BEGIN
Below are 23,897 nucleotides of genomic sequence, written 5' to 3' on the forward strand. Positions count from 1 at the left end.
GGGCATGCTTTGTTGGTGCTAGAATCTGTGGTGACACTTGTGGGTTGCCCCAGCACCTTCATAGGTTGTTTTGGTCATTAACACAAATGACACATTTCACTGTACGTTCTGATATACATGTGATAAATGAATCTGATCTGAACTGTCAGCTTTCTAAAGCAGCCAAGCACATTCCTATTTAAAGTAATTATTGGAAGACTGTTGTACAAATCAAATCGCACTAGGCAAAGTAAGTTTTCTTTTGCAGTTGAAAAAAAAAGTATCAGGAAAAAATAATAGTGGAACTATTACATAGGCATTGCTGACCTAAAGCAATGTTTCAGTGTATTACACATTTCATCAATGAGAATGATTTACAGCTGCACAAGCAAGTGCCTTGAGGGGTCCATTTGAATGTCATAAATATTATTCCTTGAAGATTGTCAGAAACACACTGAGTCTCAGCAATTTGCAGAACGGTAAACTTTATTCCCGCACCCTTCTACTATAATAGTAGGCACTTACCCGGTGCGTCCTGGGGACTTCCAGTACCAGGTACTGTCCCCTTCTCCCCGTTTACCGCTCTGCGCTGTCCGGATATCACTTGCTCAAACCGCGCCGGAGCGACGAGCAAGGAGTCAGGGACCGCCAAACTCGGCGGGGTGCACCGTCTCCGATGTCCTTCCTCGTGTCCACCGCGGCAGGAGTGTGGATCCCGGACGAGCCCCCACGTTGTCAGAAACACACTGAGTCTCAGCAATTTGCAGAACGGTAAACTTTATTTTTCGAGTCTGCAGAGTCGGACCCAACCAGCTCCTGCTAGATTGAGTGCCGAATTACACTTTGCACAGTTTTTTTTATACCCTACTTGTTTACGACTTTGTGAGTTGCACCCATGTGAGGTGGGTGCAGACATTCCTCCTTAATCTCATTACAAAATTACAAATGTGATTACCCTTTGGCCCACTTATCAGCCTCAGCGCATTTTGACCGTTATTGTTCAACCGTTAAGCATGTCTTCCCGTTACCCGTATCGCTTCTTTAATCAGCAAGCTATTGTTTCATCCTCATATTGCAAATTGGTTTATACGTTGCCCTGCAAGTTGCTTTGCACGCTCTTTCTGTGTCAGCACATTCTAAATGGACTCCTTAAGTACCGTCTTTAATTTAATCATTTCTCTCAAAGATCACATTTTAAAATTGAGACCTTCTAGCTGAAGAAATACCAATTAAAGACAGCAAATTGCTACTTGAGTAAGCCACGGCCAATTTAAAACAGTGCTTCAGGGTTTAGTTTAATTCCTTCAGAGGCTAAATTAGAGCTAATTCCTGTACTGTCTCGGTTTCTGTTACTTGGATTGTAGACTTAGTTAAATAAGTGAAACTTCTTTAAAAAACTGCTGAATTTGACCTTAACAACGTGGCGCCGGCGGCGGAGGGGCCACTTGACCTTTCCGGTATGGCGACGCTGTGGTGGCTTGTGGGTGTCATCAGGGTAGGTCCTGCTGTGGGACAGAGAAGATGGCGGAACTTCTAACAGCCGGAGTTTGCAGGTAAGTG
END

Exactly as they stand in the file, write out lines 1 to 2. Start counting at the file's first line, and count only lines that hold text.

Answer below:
Below are 23,897 nucleotides of genomic sequence, written 5' to 3' on the forward strand. Positions count from 1 at the left end.
GGGCATGCTTTGTTGGTGCTAGAATCTGTGGTGACACTTGTGGGTTGCCCCAGCACCTTCATAGGTTGTTTTGGTCATTAACACAAATGACACATTTCACTGTACGTTCTGATATACATGTGATAAATGAATCTGATCTGAACTGTCAGCTTTCTAAAGCAGCCAAGCACATTCCTATTTAAAGTAATTATTGGAAGACTGTTGTACAAATCAAATCGCACTAGGCAAAGTAAGTTTTCTTTTGCAGTTGAAAAAAAAAGTATCAGGAAAAAATAATAGTGGAACTATTACATAGGCATTGCTGACCTAAAGCAATGTTTCAGTGTATTACACATTTCATCAATGAGAATGATTTACAGCTGCACAAGCAAGTGCCTTGAGGGGTCCATTTGAATGTCATAAATATTATTCCTTGAAGATTGTCAGAAACACACTGAGTCTCAGCAATTTGCAGAACGGTAAACTTTATTCCCGCACCCTTCTACTATAATAGTAGGCACTTACCCGGTGCGTCCTGGGGACTTCCAGTACCAGGTACTGTCCCCTTCTCCCCGTTTACCGCTCTGCGCTGTCCGGATATCACTTGCTCAAACCGCGCCGGAGCGACGAGCAAGGAGTCAGGGACCGCCAAACTCGGCGGGGTGCACCGTCTCCGATGTCCTTCCTCGTGTCCACCGCGGCAGGAGTGTGGATCCCGGACGAGCCCCCACGTTGTCAGAAACACACTGAGTCTCAGCAATTTGCAGAACGGTAAACTTTATTTTTCGAGTCTGCAGAGTCGGACCCAACCAGCTCCTGCTAGATTGAGTGCCGAATTACACTTTGCACAGTTTTTTTTATACCCTACTTGTTTACGACTTTGTGAGTTGCACCCATGTGAGGTGGGTGCAGACATTCCTCCTTAATCTCATTACAAAATTACAAATGTGATTACCCTTTGGCCCACTTATCAGCCTCAGCGCATTTTGACCGTTATTGTTCAACCGTTAAGCATGTCTTCCCGTTACCCGTATCGCTTCTTTAATCAGCAAGCTATTGTTTCATCCTCATATTGCAAATTGGTTTATACGTTGCCCTGCAAGTTGCTTTGCACGCTCTTTCTGTGTCAGCACATTCTAAATGGACTCCTTAAGTACCGTCTTTAATTTAATCATTTCTCTCAAAGATCACATTTTAAAATTGAGACCTTCTAGCTGAAGAAATACCAATTAAAGACAGCAAATTGCTACTTGAGTAAGCCACGGCCAATTTAAAACAGTGCTTCAGGGTTTAGTTTAATTCCTTCAGAGGCTAAATTAGAGCTAATTCCTGTACTGTCTCGGTTTCTGTTACTTGGATTGTAGACTTAGTTAAATAAGTGAAACTTCTTTAAAAAACTGCTGAATTTGACCTTAACAACGTGGCGCCGGCGGCGGAGGGGCCACTTGACCTTTCCGGTATGGCGACGCTGTGGTGGCTTGTGGGTGTCATCAGGGTAGGTCCTGCTGTGGGACAGAGAAGATGGCGGAACTTCTAACAGCCGGAGTTTGCAGGTAAGTG